This was not a simple matter of a change of job, but total commitment to an alternative, self-sufficient life style, decades before the rest of the world took to the idea. With no farming experience (Eirwen and Harri were both 'city children'), they purchased a farm, Tyddyn Cwcallt in Rhoslan, Eifionydd, where the family were to live there until 1962. Some of the atmosphere of the early years is captured in Harri's book, Y Fuwch a'i Chynffon ('The Cow and her Tail', 1954). But the Alternative Life was not easy after being used to a civil servant's salary. As Harri turned to broadcasting, lecturing and writing, Eirwen gave lectures to the Workers' Education Association (WEA). This opened a new path in her life, and for the next fifty years Eirwen Gwynn was one of the most important interpreters of science and technology - and their implications - to the Welsh speaking community. She succeeded in a unique way in combining her broad scientific and artistic interests with her logical rigor and her patriotic social convictions. She wrote some 1,500 articles on science and social development in Welsh in magazines (including Y Gwyddonydd, Barn, Pais, Y Wawr, Cynefin, Dan Haul, Trysorfa'r Plant and Y Dysgedydd) as well as in English (The Listener, The Observer and The New Internationalist, for example). Alongside these, for thirteen years, she produced a weekly scientific column for Y Cymro, and for ten years a weekly column on nutrition for Y Faner.
With the exception of a relatively short time as a teaching organizer for the WEA (Anglesey, Llŷn, Eifionydd and Arfon) between 1970 and 1979, Eirwen's work was entirely freelance during this period. Remuneration was small, but she took advantage of being independent of any organization, or of one narrow academic expertise, in order to reach a wide audience. She became a national celebrity, extending her logical treatment to include holistic and 'political' issues such as nutrition and alternative medicine, the status of women in society and the threat of nuclear power. She became a role model for many women throughout the country. In gaining confidence to write, she produced a series of books. She wrote two innovative non-fiction books in Welsh, I'r Lleuad a thu hwnt ('To the Moon and beyond', 1964) on space exploration, and Bwyta i Fyw ('Eating to Live', 1987), a source of advice on healthy eating. She was responsible for editing the book Priodi. Cyfrol o gyngor a chyfarwyddyd ('Marriage. A volume of advice and guidance', 1966) which included timely tips for young women during a period of considerable social change. She won the National Eisteddfod prize for the short story in 1977, and was very close to winning the Prose Medal on more than one occasion. She published a number of novels and essays as the result of these competitions: Dau lygad du ('Two black eyes', 1979), Caethiwed ('Slavery', 1980), Cwsg ni ddaw ('Sleep will not come', 1982) and Hon ('This Girl', 1985), as well as Torri'n Rhydd ('Breaking Free', 1990) and Dim ond un ('Only one', 1997) and an autobiography, Ni'n Dau. Hanes Dau Gariad. ('The two of us. The story of two lovers', 1999). In 1970 she won a BBC award in a drama writing competition (on a scientific topic) and in 1977 a painting of her work was exhibited at the National Eisteddfod Art and Crafts exhibition. Her main artistic interest was in painting portraits and landscapes.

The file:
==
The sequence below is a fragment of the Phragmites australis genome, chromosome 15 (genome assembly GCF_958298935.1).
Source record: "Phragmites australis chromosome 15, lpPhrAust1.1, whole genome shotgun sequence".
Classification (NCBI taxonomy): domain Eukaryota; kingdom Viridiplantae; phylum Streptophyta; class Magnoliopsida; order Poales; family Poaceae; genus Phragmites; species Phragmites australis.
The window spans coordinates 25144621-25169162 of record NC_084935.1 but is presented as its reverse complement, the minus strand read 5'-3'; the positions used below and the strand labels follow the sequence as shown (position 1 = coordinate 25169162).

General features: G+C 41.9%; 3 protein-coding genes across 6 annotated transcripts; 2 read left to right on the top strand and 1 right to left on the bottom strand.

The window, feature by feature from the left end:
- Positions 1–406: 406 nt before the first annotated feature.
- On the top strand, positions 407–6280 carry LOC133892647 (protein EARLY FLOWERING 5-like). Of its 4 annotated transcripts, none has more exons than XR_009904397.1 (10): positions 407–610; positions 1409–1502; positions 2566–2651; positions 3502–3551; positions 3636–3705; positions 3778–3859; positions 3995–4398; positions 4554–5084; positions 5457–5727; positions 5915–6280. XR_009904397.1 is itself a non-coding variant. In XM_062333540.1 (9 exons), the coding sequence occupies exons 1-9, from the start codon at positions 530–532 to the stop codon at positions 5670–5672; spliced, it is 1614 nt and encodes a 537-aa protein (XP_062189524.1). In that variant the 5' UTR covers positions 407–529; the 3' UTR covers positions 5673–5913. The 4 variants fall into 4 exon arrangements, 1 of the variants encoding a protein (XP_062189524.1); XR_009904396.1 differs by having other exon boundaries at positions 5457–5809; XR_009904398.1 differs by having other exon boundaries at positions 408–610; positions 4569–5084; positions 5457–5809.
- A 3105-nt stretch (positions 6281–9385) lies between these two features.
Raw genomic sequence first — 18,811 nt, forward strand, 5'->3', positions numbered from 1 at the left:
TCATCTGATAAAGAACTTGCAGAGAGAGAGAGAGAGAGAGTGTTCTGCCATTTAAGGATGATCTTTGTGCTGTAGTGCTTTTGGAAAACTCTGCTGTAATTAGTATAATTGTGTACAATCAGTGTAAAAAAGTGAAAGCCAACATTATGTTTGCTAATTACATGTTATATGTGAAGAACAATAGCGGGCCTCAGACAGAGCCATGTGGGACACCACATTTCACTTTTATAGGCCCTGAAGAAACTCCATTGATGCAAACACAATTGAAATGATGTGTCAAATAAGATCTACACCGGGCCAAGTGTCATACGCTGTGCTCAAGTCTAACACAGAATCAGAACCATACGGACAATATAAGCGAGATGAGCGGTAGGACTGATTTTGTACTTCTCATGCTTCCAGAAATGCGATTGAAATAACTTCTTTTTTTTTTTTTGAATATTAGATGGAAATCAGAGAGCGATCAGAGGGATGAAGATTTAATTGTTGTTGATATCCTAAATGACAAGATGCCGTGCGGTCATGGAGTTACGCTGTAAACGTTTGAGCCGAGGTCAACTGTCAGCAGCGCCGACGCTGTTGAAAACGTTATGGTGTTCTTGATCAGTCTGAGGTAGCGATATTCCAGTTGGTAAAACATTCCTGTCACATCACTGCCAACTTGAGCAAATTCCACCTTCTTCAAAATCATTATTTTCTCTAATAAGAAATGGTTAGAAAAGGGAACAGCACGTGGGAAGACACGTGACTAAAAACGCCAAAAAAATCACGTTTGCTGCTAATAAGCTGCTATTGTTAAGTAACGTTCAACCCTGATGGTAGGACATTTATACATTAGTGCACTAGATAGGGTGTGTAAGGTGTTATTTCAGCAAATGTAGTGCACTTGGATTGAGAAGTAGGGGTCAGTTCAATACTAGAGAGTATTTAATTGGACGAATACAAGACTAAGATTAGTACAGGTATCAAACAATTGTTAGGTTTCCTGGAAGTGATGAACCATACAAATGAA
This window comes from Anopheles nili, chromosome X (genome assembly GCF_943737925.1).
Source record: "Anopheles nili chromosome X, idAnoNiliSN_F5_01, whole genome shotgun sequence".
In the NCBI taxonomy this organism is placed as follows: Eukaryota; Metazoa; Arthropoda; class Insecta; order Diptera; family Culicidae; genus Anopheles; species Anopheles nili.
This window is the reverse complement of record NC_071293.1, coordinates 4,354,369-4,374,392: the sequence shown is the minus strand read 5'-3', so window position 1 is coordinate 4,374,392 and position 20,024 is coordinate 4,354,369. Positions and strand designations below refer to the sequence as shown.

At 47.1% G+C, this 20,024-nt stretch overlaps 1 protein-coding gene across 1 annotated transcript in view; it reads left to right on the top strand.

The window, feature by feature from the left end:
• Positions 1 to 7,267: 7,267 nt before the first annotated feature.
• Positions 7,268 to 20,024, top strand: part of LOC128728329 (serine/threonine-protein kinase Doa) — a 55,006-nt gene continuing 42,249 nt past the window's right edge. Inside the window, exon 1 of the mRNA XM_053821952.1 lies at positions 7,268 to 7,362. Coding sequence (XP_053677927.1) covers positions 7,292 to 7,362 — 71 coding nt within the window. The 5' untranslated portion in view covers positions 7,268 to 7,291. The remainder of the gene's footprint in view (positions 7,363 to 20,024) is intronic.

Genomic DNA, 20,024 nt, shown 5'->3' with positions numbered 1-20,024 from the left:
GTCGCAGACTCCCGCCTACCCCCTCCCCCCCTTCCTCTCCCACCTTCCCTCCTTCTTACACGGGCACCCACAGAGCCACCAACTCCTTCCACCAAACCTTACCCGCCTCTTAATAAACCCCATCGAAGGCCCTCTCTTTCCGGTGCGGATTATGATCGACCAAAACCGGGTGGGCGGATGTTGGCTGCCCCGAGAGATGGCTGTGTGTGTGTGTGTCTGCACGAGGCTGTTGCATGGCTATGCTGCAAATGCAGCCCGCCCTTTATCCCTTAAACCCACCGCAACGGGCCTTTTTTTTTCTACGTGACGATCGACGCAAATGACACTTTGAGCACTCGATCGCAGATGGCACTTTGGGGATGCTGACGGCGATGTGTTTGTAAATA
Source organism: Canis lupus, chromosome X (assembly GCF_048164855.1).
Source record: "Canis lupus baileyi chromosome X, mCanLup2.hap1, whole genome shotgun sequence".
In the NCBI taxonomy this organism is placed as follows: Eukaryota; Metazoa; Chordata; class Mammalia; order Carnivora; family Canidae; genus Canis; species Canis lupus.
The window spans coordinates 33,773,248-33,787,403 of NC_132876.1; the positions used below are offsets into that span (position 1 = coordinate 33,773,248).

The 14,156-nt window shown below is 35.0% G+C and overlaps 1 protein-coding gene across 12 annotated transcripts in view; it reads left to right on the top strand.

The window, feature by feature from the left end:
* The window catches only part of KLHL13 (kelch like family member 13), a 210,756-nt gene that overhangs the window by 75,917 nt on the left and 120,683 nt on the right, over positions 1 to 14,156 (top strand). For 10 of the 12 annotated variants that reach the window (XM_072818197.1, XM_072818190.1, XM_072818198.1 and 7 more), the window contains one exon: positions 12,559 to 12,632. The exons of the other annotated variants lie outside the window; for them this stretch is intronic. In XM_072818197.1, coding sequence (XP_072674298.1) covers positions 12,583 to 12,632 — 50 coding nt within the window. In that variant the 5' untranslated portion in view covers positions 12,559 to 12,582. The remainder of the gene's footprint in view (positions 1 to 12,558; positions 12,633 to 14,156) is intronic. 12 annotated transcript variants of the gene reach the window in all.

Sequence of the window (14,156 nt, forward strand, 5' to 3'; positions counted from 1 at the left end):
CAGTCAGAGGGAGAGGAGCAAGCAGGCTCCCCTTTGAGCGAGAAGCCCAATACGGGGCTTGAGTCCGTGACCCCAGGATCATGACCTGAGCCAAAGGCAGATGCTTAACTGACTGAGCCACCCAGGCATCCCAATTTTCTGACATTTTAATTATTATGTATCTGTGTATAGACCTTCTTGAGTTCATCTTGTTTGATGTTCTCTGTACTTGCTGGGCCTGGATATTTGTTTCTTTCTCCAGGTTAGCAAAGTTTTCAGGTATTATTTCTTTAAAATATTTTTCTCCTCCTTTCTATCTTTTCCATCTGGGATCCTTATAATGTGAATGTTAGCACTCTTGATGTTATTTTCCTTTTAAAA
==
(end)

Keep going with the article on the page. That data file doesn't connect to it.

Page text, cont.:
By this time the family had left Rhos-lan and moved first to Isgaer, Upper Garth Road, Bangor (1962-1970) and then to Tyddyn Rhuddallt, Llanrug (1970-1987) before moving after Harri's death in 1985 to Tal-y-bont, Ceredigion (1987-2007) to be closer to Iolo and the family.
Iolo inherited many of his mother's values. A nationalist, he was a senior lecturer in Biology at Aberystwyth University. He has also been a pioneer in Welsh-medium science (co-founder of Y Gymdeithas Wyddonol Genedlaethol (The National Scientific Society), former editor of Y Gwyddonydd and Delta and, as his mother had been before him, winner of the National Eisteddfod Science and Technology Medal in 2008.
Eirwen was energetic and active in a practical way in Plaid Cymru and Welsh language issues for over 75 years. In 1999 she appeared for the last time, with her friend and fellow-campaigner Dr Meredydd Evans, before the Aberystwyth Magistrates for refusing to pay her television license in protest against the low standard of broadcasting in the Welsh language. She also promoted Welsh culture as a member of the Court of the National Library, the Central Advisory Council for Education (Wales), the University of Wales Court and the Guild of Graduates Standing Committee.
As recognition of her contributions to the nation, she was honoured as a Derwydd member of the Gorsedd of the Bards (1985), awarded a Bangor University Fellowship (2002) and the National Eisteddfod Science and Technology Medal (2006). She was President of Y Gymdeithas Wyddonol Genedlaethol until her death.
She died of a heart attack on 26 January 2007 and was buried, as she had wished, alongside Harri near Llanrug.
Published date: 2019-09-12